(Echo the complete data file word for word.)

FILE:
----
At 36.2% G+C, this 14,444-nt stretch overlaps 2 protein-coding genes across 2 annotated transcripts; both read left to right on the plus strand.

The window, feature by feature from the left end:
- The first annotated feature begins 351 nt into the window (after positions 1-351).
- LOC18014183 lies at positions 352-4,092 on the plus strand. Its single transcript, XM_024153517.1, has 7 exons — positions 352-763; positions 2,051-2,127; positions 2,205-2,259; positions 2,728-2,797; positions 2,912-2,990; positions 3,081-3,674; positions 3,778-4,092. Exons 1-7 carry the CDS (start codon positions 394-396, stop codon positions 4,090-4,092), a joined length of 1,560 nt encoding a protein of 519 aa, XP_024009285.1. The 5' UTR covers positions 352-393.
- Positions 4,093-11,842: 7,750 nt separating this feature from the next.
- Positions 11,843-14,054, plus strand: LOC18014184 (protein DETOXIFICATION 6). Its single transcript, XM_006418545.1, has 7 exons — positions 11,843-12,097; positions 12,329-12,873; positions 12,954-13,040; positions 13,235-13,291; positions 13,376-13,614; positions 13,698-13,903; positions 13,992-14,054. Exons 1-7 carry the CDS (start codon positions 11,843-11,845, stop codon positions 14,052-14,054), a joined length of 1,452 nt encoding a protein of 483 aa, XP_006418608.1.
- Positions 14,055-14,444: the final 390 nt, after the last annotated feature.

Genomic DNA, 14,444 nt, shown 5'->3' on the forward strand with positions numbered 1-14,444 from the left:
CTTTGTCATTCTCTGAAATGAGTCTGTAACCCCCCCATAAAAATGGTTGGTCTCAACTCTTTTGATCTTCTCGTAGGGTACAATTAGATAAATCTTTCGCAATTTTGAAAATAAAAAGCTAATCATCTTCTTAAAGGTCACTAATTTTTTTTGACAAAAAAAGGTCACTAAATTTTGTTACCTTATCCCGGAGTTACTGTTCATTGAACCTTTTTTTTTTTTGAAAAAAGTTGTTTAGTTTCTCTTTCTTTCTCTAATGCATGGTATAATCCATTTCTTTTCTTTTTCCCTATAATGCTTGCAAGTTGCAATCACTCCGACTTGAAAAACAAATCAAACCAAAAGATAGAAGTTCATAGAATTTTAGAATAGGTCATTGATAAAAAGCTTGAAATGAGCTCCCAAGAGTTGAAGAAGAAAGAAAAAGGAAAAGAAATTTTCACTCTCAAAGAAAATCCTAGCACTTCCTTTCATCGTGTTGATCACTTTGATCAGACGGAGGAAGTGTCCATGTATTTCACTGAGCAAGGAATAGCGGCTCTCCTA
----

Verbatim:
At 36.2% G+C, this 14,444-nt stretch overlaps 2 protein-coding genes across 2 annotated transcripts; both read left to right on the plus strand.

The window, feature by feature from the left end:
- The first annotated feature begins 351 nt into the window (after positions 1-351).
- LOC18014183 lies at positions 352-4,092 on the plus strand. Its single transcript, XM_024153517.1, has 7 exons — positions 352-763; positions 2,051-2,127; positions 2,205-2,259; positions 2,728-2,797; positions 2,912-2,990; positions 3,081-3,674; positions 3,778-4,092. Exons 1-7 carry the CDS (start codon positions 394-396, stop codon positions 4,090-4,092), a joined length of 1,560 nt encoding a protein of 519 aa, XP_024009285.1. The 5' UTR covers positions 352-393.
- Positions 4,093-11,842: 7,750 nt separating this feature from the next.
- Positions 11,843-14,054, plus strand: LOC18014184 (protein DETOXIFICATION 6). Its single transcript, XM_006418545.1, has 7 exons — positions 11,843-12,097; positions 12,329-12,873; positions 12,954-13,040; positions 13,235-13,291; positions 13,376-13,614; positions 13,698-13,903; positions 13,992-14,054. Exons 1-7 carry the CDS (start codon positions 11,843-11,845, stop codon positions 14,052-14,054), a joined length of 1,452 nt encoding a protein of 483 aa, XP_006418608.1.
- Positions 14,055-14,444: the final 390 nt, after the last annotated feature.

Genomic DNA, 14,444 nt, shown 5'->3' on the forward strand with positions numbered 1-14,444 from the left:
CTTTGTCATTCTCTGAAATGAGTCTGTAACCCCCCCATAAAAATGGTTGGTCTCAACTCTTTTGATCTTCTCGTAGGGTACAATTAGATAAATCTTTCGCAATTTTGAAAATAAAAAGCTAATCATCTTCTTAAAGGTCACTAATTTTTTTTGACAAAAAAAGGTCACTAAATTTTGTTACCTTATCCCGGAGTTACTGTTCATTGAACCTTTTTTTTTTTTGAAAAAAGTTGTTTAGTTTCTCTTTCTTTCTCTAATGCATGGTATAATCCATTTCTTTTCTTTTTCCCTATAATGCTTGCAAGTTGCAATCACTCCGACTTGAAAAACAAATCAAACCAAAAGATAGAAGTTCATAGAATTTTAGAATAGGTCATTGATAAAAAGCTTGAAATGAGCTCCCAAGAGTTGAAGAAGAAAGAAAAAGGAAAAGAAATTTTCACTCTCAAAGAAAATCCTAGCACTTCCTTTCATCGTGTTGATCACTTTGATCAGACGGAGGAAGTGTCCATGTATTTCACTGAGCAAGGAATAGCGGCTCTCCTA